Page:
30. - Arthur Andersen - Wednesday, May 28, 08 @ 10:49 pm:

    Abe- the developer of the India microloan program (known as Grameen Bank), Muhammed Yunus, won the Nobel Peace Prize. His book, Banker to the Poor, is fascinating and a quick read.

    Long-Time Lurker has a very thoughtful post on this subject. As with a number of other things governments try to regulate by clamping down on the supply, payday loan regulations are ineffective and can move the demand elsewhere, cause the price to increase, or force suppliers and users to be “creative.” (Exhibit A: Marijuana)

    With all the self-labeled “progressives” in the GA, AA wonders why they don’t consider a progressive approach to this issue instead of the continued back-and-forth with the industry.

    For example, instead of beating Cellini over the head with a salacious audit report or selling junk jewelry on EBay, why doesn’t Alexi put his lending experience to work and design a microloan program run by banks- with State deposits as the incentive to participate.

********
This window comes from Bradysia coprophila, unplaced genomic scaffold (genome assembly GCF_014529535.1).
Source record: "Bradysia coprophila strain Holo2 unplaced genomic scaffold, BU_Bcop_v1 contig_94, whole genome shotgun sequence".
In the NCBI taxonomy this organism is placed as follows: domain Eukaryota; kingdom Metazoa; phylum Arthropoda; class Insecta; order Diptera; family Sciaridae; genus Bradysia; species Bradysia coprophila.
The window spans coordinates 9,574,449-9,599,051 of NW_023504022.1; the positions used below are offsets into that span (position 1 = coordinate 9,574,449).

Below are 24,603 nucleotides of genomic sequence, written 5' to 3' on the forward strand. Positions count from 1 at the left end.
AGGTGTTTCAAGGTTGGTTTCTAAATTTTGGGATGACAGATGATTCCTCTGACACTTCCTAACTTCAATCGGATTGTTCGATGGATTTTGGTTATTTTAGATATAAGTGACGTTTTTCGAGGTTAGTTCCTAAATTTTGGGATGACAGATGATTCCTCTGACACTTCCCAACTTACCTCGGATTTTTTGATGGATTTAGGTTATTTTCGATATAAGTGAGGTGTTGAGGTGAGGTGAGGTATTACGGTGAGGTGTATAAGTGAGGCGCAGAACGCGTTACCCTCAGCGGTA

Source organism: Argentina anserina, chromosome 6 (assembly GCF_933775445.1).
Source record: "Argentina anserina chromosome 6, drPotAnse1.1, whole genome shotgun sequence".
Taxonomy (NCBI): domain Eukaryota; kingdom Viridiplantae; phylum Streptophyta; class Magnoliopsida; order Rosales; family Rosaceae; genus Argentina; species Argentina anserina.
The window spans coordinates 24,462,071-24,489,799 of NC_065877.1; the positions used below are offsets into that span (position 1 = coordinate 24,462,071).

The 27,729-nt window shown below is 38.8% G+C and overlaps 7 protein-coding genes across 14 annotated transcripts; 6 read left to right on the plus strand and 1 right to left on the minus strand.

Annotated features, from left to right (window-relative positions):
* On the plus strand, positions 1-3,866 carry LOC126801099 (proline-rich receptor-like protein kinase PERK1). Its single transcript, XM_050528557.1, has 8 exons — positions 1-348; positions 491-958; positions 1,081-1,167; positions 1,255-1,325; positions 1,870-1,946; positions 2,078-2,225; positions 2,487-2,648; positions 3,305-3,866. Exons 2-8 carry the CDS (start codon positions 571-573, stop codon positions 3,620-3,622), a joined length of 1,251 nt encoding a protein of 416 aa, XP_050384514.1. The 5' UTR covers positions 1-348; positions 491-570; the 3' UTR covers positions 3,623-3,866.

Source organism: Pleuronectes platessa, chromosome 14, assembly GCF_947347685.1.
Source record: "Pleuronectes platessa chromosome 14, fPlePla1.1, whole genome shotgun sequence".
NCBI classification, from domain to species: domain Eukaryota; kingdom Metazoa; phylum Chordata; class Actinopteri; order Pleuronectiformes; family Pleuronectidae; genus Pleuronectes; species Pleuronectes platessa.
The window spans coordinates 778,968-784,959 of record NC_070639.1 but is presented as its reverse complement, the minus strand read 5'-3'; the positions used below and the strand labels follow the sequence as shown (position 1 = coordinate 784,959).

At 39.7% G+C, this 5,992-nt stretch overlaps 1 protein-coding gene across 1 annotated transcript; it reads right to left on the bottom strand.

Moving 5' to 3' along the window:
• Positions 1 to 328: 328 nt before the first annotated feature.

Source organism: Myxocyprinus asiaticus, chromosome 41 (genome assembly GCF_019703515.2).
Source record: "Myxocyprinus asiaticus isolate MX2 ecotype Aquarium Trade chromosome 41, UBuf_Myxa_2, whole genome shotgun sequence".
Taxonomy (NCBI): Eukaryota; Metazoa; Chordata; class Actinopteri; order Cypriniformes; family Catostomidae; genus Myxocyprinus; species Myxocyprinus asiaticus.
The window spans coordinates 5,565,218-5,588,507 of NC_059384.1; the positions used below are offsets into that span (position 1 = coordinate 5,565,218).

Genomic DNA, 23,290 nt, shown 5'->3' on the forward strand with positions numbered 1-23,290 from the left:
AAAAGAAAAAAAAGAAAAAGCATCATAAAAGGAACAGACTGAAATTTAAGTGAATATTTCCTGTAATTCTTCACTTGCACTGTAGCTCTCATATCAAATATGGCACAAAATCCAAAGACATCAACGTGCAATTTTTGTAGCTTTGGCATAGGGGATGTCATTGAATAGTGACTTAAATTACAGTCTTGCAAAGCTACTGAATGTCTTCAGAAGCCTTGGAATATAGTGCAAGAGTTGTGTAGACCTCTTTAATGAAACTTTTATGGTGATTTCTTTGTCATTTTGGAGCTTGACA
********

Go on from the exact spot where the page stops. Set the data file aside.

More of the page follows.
Insert your own joke here.

    PS: wordslinger, keep it simple with “greg.” You’ll just be frustrated otherwise.

  31. - Truthful James - Thursday, May 29, 08 @ 7:19 am:


    1. The whole microloan program is based on a sense of community. It is like a local credit union at the community level. They are vetted by local people absolutely familiar with the basis for the microloan and the borrower.

    2. Microloan programs are for mini-investments not for mini-consumption purposes. And therein lies the rub. Consumption/gratification is not a sound basis for a loan, especially when the proceeds are used to purchase fast depreciating or indeed invisible assets.

    3. Microloans are generally longer term than the “payday loan.” and have a rate of interest at or below the market for larger commercial loans.

    Let us not get into the car title payday loan business which is the eqivalent of the pawn shop business, except that the the borrower retains use of the vehicle, unless he fails to pay, of vourse.

    It is not that I frequent yjem, but I have noticed recently in my local pawn shop that the items up for sale (loans defaulted) now have shifted from tape recorders and stereos to commercial grade power tools, which tells me something about employment and the economy.

  32. - Greg - Thursday, May 29, 08 @ 7:51 am:


    Appreciate it. I do follow these companies, among others. I know you’re upset that I consider the pension repayments a bond stream, but that’s just my style. But then again, I am a simpleton.